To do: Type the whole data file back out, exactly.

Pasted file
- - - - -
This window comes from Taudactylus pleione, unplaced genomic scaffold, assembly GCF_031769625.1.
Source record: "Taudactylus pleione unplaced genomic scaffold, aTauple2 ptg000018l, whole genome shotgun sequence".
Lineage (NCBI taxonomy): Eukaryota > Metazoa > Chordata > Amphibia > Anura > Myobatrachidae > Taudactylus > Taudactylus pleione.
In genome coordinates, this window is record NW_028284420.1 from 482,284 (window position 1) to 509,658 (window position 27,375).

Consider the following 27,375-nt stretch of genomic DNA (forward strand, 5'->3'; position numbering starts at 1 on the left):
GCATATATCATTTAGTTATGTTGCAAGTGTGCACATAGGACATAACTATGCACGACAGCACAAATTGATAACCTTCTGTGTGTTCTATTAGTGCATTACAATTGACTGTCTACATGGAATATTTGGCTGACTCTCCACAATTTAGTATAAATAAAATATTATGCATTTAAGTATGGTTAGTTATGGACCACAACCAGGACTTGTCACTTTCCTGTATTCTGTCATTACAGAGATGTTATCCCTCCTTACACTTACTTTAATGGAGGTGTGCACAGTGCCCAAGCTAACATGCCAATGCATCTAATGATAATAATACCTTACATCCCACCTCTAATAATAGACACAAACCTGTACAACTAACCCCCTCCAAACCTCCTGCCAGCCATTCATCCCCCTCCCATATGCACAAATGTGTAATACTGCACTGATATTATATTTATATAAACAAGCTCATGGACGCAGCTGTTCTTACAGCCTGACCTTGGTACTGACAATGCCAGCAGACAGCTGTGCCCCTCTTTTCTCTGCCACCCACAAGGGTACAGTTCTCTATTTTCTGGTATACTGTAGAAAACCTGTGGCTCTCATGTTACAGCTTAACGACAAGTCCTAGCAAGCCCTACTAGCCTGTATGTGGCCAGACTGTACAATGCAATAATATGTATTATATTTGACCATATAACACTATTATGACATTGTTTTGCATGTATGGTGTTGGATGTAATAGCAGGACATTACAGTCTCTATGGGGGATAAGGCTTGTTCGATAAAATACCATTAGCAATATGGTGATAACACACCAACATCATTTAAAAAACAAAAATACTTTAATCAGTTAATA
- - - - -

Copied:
This window comes from Taudactylus pleione, unplaced genomic scaffold, assembly GCF_031769625.1.
Source record: "Taudactylus pleione unplaced genomic scaffold, aTauple2 ptg000018l, whole genome shotgun sequence".
Lineage (NCBI taxonomy): Eukaryota > Metazoa > Chordata > Amphibia > Anura > Myobatrachidae > Taudactylus > Taudactylus pleione.
In genome coordinates, this window is record NW_028284420.1 from 482,284 (window position 1) to 509,658 (window position 27,375).

Consider the following 27,375-nt stretch of genomic DNA (forward strand, 5'->3'; position numbering starts at 1 on the left):
GCATATATCATTTAGTTATGTTGCAAGTGTGCACATAGGACATAACTATGCACGACAGCACAAATTGATAACCTTCTGTGTGTTCTATTAGTGCATTACAATTGACTGTCTACATGGAATATTTGGCTGACTCTCCACAATTTAGTATAAATAAAATATTATGCATTTAAGTATGGTTAGTTATGGACCACAACCAGGACTTGTCACTTTCCTGTATTCTGTCATTACAGAGATGTTATCCCTCCTTACACTTACTTTAATGGAGGTGTGCACAGTGCCCAAGCTAACATGCCAATGCATCTAATGATAATAATACCTTACATCCCACCTCTAATAATAGACACAAACCTGTACAACTAACCCCCTCCAAACCTCCTGCCAGCCATTCATCCCCCTCCCATATGCACAAATGTGTAATACTGCACTGATATTATATTTATATAAACAAGCTCATGGACGCAGCTGTTCTTACAGCCTGACCTTGGTACTGACAATGCCAGCAGACAGCTGTGCCCCTCTTTTCTCTGCCACCCACAAGGGTACAGTTCTCTATTTTCTGGTATACTGTAGAAAACCTGTGGCTCTCATGTTACAGCTTAACGACAAGTCCTAGCAAGCCCTACTAGCCTGTATGTGGCCAGACTGTACAATGCAATAATATGTATTATATTTGACCATATAACACTATTATGACATTGTTTTGCATGTATGGTGTTGGATGTAATAGCAGGACATTACAGTCTCTATGGGGGATAAGGCTTGTTCGATAAAATACCATTAGCAATATGGTGATAACACACCAACATCATTTAAAAAACAAAAATACTTTAATCAGTTAATA